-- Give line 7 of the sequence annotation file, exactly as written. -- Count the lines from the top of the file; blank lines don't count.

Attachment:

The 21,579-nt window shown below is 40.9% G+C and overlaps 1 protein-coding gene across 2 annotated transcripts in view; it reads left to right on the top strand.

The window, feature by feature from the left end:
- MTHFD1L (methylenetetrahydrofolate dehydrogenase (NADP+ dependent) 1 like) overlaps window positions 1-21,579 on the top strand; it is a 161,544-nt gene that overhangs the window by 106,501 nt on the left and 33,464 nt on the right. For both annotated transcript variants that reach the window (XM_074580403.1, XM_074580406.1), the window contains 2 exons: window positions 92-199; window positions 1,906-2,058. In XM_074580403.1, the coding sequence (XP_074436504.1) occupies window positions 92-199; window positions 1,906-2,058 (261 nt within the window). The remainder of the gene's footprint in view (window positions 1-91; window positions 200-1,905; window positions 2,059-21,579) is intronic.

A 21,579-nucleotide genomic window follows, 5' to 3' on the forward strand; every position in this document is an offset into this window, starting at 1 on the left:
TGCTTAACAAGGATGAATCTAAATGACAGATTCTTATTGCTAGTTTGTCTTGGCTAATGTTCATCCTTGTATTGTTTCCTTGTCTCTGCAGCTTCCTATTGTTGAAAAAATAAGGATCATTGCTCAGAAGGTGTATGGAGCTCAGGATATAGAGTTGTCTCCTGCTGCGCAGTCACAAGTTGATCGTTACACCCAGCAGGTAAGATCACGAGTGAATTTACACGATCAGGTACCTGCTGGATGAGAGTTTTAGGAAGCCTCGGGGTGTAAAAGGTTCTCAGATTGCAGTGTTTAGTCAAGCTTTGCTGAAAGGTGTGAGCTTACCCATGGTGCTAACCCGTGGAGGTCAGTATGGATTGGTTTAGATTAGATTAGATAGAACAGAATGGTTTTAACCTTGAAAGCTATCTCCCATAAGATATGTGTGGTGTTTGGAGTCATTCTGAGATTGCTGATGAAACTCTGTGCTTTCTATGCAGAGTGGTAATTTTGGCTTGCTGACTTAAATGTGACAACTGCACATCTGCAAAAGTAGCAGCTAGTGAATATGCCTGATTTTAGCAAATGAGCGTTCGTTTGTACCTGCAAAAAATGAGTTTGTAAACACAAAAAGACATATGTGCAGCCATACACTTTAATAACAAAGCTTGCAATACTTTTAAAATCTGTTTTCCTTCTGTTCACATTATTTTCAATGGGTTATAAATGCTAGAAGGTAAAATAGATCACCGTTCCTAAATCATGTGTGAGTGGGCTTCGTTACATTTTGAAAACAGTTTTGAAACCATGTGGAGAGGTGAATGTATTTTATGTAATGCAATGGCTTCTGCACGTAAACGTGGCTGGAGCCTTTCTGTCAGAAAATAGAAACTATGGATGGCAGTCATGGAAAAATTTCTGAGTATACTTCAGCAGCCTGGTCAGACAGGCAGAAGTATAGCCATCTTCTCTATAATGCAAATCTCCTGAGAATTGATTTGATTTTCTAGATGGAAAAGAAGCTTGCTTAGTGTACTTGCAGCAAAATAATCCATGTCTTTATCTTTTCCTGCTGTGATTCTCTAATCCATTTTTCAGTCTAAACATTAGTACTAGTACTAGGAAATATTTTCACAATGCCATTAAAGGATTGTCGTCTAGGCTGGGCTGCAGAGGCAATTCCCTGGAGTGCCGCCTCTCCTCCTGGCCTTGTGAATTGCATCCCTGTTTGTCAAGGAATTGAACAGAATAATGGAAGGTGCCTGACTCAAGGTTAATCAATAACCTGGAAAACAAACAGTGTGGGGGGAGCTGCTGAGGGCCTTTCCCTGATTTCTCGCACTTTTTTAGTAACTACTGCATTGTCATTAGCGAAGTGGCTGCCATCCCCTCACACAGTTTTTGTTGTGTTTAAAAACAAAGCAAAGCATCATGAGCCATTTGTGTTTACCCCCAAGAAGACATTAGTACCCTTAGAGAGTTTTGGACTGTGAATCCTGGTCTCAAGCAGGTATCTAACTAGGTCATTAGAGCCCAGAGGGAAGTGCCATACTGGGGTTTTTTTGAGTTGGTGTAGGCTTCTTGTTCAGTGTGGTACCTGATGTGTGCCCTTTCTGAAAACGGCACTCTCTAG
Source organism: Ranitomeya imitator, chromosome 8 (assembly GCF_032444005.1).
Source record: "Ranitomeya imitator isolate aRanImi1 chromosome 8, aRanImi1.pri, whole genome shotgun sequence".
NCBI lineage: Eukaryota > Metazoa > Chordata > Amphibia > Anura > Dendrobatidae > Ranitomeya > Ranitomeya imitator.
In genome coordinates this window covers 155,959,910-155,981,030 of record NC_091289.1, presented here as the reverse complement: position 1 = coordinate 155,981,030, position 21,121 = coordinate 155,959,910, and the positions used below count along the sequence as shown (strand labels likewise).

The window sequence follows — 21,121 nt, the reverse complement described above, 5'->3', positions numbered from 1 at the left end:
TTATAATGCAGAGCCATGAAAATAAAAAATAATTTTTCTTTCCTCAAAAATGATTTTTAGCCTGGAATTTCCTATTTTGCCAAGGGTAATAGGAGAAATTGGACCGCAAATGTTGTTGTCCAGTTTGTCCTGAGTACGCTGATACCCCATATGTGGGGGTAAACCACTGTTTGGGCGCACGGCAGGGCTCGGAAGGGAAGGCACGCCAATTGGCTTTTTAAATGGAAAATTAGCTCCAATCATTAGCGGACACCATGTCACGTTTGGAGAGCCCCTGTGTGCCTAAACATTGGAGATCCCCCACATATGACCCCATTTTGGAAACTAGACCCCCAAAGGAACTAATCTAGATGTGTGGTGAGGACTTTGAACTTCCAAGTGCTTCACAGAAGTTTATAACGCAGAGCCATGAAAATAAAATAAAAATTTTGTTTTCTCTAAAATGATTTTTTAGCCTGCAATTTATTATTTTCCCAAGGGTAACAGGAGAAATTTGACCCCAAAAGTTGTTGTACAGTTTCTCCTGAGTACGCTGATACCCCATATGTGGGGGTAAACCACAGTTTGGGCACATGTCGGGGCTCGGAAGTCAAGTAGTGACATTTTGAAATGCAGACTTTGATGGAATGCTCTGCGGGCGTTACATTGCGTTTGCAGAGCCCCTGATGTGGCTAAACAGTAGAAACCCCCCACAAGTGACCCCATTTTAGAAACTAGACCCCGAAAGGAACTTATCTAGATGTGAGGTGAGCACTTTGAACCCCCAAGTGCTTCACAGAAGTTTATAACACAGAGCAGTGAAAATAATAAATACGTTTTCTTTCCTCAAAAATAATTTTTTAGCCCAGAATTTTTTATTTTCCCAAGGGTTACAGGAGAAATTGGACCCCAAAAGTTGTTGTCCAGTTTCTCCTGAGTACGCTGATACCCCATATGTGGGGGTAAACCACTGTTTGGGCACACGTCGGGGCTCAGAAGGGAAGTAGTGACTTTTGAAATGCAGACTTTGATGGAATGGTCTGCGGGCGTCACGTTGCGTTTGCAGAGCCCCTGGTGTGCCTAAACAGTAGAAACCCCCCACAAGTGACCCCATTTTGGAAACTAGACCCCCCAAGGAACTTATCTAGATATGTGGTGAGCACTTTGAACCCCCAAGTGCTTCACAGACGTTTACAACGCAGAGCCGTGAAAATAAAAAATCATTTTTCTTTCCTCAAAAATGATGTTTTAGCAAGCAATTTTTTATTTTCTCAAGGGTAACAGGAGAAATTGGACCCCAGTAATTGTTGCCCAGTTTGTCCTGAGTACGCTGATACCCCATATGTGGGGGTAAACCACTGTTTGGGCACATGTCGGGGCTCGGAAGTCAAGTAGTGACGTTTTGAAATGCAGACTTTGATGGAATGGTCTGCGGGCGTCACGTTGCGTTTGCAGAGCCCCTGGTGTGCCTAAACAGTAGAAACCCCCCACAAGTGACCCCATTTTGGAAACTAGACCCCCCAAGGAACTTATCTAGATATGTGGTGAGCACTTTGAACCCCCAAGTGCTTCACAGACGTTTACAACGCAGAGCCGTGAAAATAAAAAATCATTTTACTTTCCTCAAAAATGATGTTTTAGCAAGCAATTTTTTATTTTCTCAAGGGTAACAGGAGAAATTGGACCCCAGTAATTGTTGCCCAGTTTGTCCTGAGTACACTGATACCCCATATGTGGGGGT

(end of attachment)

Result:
Source record: "Ranitomeya imitator isolate aRanImi1 chromosome 8, aRanImi1.pri, whole genome shotgun sequence".